Sports Medicine Research: In the Lab & In the Field: Recovering from an ACL Reconstruction Starts Before the Rupture (Sports Med Res)

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Monday, April 23, 2018

Recovering from an ACL Reconstruction Starts Before the Rupture

Ten-Year Outcomes and Risk Factors After Anterior Cruciate Ligament Reconstruction: A MOON Longitudinal Prospective Cohort Study.

MOON Knee Group, Spindler KP, Huston LJ, Chagin KM, Kattan MW, Reinke EK, Amendola A, Andrish JT, Brophy RH, Cox CL, Dunn WR, Flanigan DC, Jones MH, Kaeding CC, Magnussen RA, Marx RG, Matava MJ, McCarty EC, Parker RD, Pedroza AD, Vidal AF, Wolcott ML, Wolf BR, Wright RW. Am J Sports Med 2018. 46(4): 815-825.

Take Home Message: After an anterior cruciate ligament (ACL) reconstruction, patient-reported outcomes increase during the first 2 years and then are maintained at 6 and 10 years post-surgery. A participant who at the time surgery had a higher BMI, medial meniscus procedure performed prior to reconstruction, female sex, older age, smoking habit, chondral lesion, or poorer patient-reported outcome scores were more likely to have inferior outcomes at 10 years.

https://upload.wikimedia.org/wikipedia/commons/5/53/Cruciate_Ligaments.png
Anterior cruciate ligament (ACL) rupture is a common injury in sport that can lead to long-term degenerative joint changes and greatly affect an athlete’s short- and long-term quality of life. However, few studies have followed patients long after an ACL reconstruction to find out how they are doing and what factors are related to inferior outcomes. Therefore, the MOON Knee Group completed a prospective study to identify risk factors for inferior outcomes 10 years after an ACL reconstruction. A total of 1592 patients who had a primary or revision ACL reconstruction at 1 of 7 sites in the consortium were enrolled in the study. All patients completed informed consent, and a 13-page questionnaire, which included the International Knee Documentation Committee (IKDC), Knee Injury and Osteoarthritis Outcome Score (KOOS), and Marx activity rating scale score. All patients underwent a standardized rehabilitation protocol after surgery. The same questionnaire that was issued at enrollment was re-issued via mail at 2, 6, and 10 years post-surgery. The authors obtained 10-year follow-up data from 83% of participants. On average, participants reported improved outcomes (IKDC and KOOS scores) from surgery to the 2-year follow-up and these improvements were maintained at the 6 and 10-year follow-ups. In contrast, the participants’ activity typically decreased over time. Overall, a participant who started with a higher BMI, medial meniscus procedure performed prior to reconstruction, female sex, older age, smoking habit, chondral lesion, or lower patient-reported outcome was more likely to have an inferior outcome. Level of activity, graft type, medial collateral ligament or lateral collateral ligament lesions, and meniscus lesions at the time of reconstruction were not significant factors.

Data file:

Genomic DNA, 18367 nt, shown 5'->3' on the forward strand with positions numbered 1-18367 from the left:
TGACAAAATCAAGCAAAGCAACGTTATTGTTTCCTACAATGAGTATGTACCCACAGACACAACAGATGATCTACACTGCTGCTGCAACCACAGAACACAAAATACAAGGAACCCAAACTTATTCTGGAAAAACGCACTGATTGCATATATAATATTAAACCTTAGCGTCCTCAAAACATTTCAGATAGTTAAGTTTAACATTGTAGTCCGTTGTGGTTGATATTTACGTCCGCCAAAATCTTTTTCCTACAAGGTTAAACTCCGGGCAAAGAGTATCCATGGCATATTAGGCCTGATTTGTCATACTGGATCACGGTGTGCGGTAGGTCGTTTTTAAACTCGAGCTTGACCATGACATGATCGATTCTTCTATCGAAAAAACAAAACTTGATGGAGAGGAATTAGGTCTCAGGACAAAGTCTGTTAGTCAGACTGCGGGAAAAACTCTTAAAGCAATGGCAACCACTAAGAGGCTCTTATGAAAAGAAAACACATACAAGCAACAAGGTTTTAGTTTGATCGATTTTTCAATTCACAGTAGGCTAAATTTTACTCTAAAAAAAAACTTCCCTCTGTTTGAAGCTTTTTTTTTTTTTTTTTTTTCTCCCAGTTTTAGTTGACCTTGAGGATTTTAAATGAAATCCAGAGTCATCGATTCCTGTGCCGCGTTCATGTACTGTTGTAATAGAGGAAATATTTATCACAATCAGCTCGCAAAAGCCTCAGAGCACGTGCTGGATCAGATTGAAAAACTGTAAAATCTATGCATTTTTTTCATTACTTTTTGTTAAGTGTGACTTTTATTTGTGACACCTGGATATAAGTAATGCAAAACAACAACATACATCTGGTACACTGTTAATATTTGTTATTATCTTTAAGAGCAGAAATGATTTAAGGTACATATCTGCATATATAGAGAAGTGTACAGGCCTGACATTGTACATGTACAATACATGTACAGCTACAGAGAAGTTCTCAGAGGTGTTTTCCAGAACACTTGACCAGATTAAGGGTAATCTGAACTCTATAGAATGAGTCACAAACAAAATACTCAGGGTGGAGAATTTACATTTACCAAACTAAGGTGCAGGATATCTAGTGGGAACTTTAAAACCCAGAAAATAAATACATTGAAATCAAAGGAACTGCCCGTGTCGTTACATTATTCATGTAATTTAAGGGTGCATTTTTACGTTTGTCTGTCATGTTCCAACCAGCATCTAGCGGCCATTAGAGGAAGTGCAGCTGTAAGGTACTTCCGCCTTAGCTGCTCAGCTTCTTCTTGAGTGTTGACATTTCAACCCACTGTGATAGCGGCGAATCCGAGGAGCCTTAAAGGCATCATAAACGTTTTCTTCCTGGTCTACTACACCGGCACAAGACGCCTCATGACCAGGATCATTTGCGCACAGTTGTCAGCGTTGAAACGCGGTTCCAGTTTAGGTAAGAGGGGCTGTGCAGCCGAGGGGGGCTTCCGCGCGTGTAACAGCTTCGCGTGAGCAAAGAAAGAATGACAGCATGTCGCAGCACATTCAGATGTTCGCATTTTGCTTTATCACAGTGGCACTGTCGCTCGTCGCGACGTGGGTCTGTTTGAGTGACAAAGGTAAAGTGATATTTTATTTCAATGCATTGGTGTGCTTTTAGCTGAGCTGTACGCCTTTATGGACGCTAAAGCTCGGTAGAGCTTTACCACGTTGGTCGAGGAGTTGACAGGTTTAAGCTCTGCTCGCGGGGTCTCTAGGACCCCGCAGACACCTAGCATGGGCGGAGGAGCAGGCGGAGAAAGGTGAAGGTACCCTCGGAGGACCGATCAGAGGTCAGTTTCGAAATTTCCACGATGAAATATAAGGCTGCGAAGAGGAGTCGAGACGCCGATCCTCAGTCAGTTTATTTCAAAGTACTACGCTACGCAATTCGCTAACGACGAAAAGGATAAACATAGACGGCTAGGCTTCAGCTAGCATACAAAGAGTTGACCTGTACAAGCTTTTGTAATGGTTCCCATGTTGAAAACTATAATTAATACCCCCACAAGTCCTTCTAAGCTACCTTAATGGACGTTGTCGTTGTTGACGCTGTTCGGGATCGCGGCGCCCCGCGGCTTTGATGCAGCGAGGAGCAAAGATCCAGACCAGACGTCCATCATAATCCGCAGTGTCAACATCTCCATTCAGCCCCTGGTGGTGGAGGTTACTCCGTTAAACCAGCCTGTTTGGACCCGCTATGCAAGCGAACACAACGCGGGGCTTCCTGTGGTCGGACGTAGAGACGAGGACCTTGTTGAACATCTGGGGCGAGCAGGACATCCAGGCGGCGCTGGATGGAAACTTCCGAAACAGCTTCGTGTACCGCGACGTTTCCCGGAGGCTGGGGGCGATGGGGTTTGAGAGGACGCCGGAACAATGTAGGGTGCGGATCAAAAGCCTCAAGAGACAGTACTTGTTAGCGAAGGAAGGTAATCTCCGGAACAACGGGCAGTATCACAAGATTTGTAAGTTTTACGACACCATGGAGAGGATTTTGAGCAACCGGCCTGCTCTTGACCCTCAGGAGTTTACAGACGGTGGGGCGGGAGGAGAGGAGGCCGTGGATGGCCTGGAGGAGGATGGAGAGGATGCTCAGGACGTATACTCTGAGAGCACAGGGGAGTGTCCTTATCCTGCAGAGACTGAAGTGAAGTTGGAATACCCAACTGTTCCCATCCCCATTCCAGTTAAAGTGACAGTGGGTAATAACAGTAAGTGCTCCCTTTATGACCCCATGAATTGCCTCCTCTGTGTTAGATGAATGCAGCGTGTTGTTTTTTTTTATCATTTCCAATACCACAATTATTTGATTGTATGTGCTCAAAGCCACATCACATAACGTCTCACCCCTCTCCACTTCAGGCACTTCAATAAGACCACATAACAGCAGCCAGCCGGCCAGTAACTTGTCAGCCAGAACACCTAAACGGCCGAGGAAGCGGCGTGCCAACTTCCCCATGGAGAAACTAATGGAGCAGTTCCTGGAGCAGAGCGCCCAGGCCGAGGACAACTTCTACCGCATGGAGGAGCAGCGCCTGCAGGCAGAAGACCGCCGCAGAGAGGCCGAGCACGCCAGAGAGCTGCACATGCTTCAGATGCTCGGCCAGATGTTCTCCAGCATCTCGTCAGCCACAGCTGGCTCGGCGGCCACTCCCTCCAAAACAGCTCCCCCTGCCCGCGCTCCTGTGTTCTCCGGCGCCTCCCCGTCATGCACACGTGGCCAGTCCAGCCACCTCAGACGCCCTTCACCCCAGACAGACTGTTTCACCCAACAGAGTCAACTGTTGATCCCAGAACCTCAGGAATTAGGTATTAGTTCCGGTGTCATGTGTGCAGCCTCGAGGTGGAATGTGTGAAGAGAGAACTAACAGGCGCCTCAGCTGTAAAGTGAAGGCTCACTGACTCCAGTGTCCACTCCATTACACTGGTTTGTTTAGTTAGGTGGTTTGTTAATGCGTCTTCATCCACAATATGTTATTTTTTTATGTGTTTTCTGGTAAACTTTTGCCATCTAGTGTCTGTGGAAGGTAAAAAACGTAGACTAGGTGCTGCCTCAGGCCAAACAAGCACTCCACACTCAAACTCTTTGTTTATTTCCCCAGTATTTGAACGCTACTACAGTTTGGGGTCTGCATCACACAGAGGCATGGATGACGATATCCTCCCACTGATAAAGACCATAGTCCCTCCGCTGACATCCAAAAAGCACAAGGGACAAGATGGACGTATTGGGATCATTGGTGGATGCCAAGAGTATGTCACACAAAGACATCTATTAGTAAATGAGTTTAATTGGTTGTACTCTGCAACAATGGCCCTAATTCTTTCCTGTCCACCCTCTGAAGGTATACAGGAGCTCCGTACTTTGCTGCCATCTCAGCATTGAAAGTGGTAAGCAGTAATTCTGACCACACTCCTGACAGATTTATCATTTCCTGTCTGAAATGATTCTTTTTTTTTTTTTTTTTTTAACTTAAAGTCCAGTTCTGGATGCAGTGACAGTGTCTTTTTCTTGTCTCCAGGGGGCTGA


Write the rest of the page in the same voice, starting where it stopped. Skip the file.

Overall, these findings highlight that on average people perceive improvements from surgery to 2-years and then maintain these results overtime. It would be interesting to know how people individually changed. For example, how many people continued to have meaningful improvements over 10 years versus how many had meaningful declines in quality of life or function? In the meantime, clinicians can use these results to counsel patients. It may be beneficial to discuss with patients the modifiable risk factors (e.g., smoking, high BMI) that the authors identified and what they mean to a patient if they have one. These factors such as lower baseline activity scores, high BMI, and being smoker, can be targeted by clinicians as behaviors that can be modified even before an injury occurs. As clinicians gain a better understanding of the factors that can lead to the best outcomes, more detailed and efficient surgical procedures, rehabilitation programs and pre-injury intervention programs could be identified and implemented. In the meantime, clinicians should continue using their current treatment protocols but should consider counseling patients on these modifiable factors both before and at the time of injury.

Questions for Discussion: Are the modifiable factors which you council athletes or patients on prospectively? If so, how did you previously identify those factors and are they consistent with those in this study?

Written by: Kyle Harris
Reviewed by: Jeffrey Driban

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2 comments:

Kim Twait said...

Thank you for sharing this article! I have never thought about patient demographics being a risk factor for poor outcomes after an ACL reconstruction. I have always focused on quad strength and ROM as the main factors that can effect outcomes. Although, working with Division I athletes, smoking and high BMI are rare demographics for them, I do encourage them to meet with our sports nutritionist to create a plan to maintain weight through rehab. As I move forward in my experiences, I will definitely keep these risk factors in mind and advise my patients accordingly.

Kyle said...

Kim, thanks for the great comment. I agree that some of these demographics might be less common for athletes but it can help put the clinician in a good frame of mind which is to think about modifiable risk factors before the injury occurs. It’s also wonderful to hear that your position provides your athletes with other professions who could help them enact the changes necessary to improve outcomes.

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